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28.05.2021 13:07

Layer by layer: Scientists decipher how skin layers are formed

Gabriele Meseg-Rutzen Presse und Kommunikation
Universität zu Köln

    Cologne scientists present a new two-phase model of skin formation | The data provide insights into the balance of tissues and diseases associated with greatly increased cell division rates | Publication in ‘Nature Communications’

    The complex layering (stratification) of skin arises form one layer of cells during embryonic development. How stratification is stimulated and driven is still largely unknown. Together with his team, Dr Hisham Bazzi, research group leader at the Cluster of Excellence in Aging Research CECAD and the Center for Molecular Medicine Cologne (CMMC), has published a new two-phase model of physiological epidermal development. Using time-lapse imaging and measurements of tissue growth dynamics in mouse models, the research team suggests that the first phase is the major phase of stratification, which is characterized by particularly high cell divisions or high proliferation rates. This applies both to basal progenitor cells, the later stem cells of the skin, and to overlying skin cells, the suprabasally-commited skin cells. In addition, the so-called delamination, the detachment and movement of the basal cells to the suprabasal layers, contributes to the stratification. The article ‘High proliferation and delamination during skin epidermal stratification’ has now appeared in Nature Communications.
    ‘We were surprised to see many dividing cells not only in the basal layer, where the future stem cells are located, but also in the cells above it that are committed to differentiation. The crowded environment pushes cells to leave the basal layer and form new layers,’ said Bazzi. ‘This is probably a general paradigm for the formation of other layered tissues or even pseudostratified epithelia, a single row of cells that appears multilayered through the staggering of the nuclei.’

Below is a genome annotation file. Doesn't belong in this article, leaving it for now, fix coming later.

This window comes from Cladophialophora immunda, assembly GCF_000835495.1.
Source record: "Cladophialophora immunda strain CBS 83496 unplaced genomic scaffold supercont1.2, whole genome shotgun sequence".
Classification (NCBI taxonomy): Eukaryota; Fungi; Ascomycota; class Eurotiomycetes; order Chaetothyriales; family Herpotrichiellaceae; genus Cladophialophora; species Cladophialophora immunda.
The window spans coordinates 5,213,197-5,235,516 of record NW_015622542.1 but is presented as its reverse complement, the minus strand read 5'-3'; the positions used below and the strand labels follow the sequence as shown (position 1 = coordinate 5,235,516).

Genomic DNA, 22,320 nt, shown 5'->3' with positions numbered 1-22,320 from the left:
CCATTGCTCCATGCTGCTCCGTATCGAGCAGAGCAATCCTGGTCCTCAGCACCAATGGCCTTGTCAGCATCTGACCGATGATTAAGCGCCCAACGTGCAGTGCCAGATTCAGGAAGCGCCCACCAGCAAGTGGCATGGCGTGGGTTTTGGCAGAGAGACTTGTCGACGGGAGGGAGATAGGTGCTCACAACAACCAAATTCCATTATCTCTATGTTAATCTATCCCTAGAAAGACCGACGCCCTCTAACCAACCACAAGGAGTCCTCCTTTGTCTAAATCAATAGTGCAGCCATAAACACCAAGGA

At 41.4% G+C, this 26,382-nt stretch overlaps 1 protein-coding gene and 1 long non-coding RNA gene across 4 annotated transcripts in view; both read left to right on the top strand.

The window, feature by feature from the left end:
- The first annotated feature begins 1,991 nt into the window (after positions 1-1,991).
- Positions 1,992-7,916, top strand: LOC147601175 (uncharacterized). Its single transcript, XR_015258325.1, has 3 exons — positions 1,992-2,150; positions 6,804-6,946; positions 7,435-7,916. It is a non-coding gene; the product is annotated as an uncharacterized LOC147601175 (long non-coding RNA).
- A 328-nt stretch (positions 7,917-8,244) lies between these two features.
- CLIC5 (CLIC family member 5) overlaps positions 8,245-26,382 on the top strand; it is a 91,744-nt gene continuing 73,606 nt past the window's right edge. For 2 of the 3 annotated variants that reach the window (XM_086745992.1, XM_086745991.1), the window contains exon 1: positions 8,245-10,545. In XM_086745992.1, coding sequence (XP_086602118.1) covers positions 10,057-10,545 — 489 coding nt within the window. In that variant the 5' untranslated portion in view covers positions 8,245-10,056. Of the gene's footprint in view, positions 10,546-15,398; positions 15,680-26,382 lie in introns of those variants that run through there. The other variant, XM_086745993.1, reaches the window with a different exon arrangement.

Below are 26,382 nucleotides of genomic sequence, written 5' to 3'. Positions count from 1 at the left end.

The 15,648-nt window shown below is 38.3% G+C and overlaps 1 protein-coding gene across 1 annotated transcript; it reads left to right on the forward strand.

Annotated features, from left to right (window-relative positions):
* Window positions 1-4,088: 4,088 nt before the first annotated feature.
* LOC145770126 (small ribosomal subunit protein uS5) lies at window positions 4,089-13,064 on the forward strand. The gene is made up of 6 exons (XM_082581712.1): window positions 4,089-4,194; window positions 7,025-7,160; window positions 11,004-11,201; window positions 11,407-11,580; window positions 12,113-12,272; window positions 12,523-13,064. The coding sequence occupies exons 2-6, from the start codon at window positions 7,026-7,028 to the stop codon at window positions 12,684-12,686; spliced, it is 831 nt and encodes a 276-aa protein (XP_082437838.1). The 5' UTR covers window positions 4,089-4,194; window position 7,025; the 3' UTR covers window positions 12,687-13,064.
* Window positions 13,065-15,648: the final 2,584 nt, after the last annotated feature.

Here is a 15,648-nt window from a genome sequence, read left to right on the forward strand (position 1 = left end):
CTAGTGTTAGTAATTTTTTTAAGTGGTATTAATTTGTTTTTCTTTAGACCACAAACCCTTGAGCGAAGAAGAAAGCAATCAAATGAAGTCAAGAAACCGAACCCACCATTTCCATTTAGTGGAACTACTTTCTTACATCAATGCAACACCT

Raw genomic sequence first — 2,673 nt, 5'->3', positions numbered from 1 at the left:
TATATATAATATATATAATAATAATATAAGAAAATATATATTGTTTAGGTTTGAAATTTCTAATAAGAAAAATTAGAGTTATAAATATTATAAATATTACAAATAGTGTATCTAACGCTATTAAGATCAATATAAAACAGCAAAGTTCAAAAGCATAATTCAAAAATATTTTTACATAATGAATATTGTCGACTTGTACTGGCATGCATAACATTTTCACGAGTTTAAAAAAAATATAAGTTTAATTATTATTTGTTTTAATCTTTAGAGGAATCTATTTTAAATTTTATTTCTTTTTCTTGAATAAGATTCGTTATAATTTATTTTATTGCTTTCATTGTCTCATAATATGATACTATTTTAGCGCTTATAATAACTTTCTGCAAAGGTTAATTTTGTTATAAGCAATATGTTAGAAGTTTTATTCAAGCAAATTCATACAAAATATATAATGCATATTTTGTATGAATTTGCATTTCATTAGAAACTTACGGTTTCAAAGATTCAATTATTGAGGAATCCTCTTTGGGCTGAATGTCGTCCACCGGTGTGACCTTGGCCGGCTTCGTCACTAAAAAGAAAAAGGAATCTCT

Further experiments showed that the second phase, a maintenance phase, is likely supported by cellular detachment from the basal layer rather than by the division orientation of the basal progenitors. This is different from the previously proposed mechanism suggesting that thin skin arises from parallel cell division and thick skin arises from perpendicular cell division.
    Understanding the basic mechanisms of developing skin is the foundation for clinical research and will allow researchers to better understand skin diseases such as psoriasis and atopic dermatitis. ‘Encouragingly, we were able to demonstrate that there is also a high proliferation of suprabasal cells in samples from patients with psoriasis and atopic dermatitis. This suggests that programmes from the developmental phase are reactivated in these diseases,’ said Lisa Wirtz, a doctoral researcher in the group.

    Media Contact:
    Dr Hisham Bazzi
    +49 221 478 84385
    Press and Communications Team:
    Dr Anna Euteneuer
    +49 221 478 84043
    Link to publication:


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